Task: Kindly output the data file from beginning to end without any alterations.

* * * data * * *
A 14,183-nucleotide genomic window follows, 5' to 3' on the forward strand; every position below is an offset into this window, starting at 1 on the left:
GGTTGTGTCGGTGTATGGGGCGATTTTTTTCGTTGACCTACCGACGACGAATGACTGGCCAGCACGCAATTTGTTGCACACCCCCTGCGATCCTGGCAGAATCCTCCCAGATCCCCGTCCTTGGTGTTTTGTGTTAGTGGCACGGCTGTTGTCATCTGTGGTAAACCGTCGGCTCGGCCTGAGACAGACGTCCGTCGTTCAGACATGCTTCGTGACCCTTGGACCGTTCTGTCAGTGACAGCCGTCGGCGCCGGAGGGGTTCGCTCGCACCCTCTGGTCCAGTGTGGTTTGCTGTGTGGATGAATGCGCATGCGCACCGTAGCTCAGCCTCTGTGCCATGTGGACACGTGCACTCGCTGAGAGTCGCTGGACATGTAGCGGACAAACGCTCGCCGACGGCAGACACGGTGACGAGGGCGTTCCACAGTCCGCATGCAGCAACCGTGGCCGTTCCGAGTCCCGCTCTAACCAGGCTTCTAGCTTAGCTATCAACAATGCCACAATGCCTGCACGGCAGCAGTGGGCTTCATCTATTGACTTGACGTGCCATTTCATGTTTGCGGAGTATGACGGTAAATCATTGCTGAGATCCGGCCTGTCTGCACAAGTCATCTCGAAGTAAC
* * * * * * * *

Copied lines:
A 14,183-nucleotide genomic window follows, 5' to 3' on the forward strand; every position below is an offset into this window, starting at 1 on the left:
GGTTGTGTCGGTGTATGGGGCGATTTTTTTCGTTGACCTACCGACGACGAATGACTGGCCAGCACGCAATTTGTTGCACACCCCCTGCGATCCTGGCAGAATCCTCCCAGATCCCCGTCCTTGGTGTTTTGTGTTAGTGGCACGGCTGTTGTCATCTGTGGTAAACCGTCGGCTCGGCCTGAGACAGACGTCCGTCGTTCAGACATGCTTCGTGACCCTTGGACCGTTCTGTCAGTGACAGCCGTCGGCGCCGGAGGGGTTCGCTCGCACCCTCTGGTCCAGTGTGGTTTGCTGTGTGGATGAATGCGCATGCGCACCGTAGCTCAGCCTCTGTGCCATGTGGACACGTGCACTCGCTGAGAGTCGCTGGACATGTAGCGGACAAACGCTCGCCGACGGCAGACACGGTGACGAGGGCGTTCCACAGTCCGCATGCAGCAACCGTGGCCGTTCCGAGTCCCGCTCTAACCAGGCTTCTAGCTTAGCTATCAACAATGCCACAATGCCTGCACGGCAGCAGTGGGCTTCATCTATTGACTTGACGTGCCATTTCATGTTTGCGGAGTATGACGGTAAATCATTGCTGAGATCCGGCCTGTCTGCACAAGTCATCTCGAAGTAAC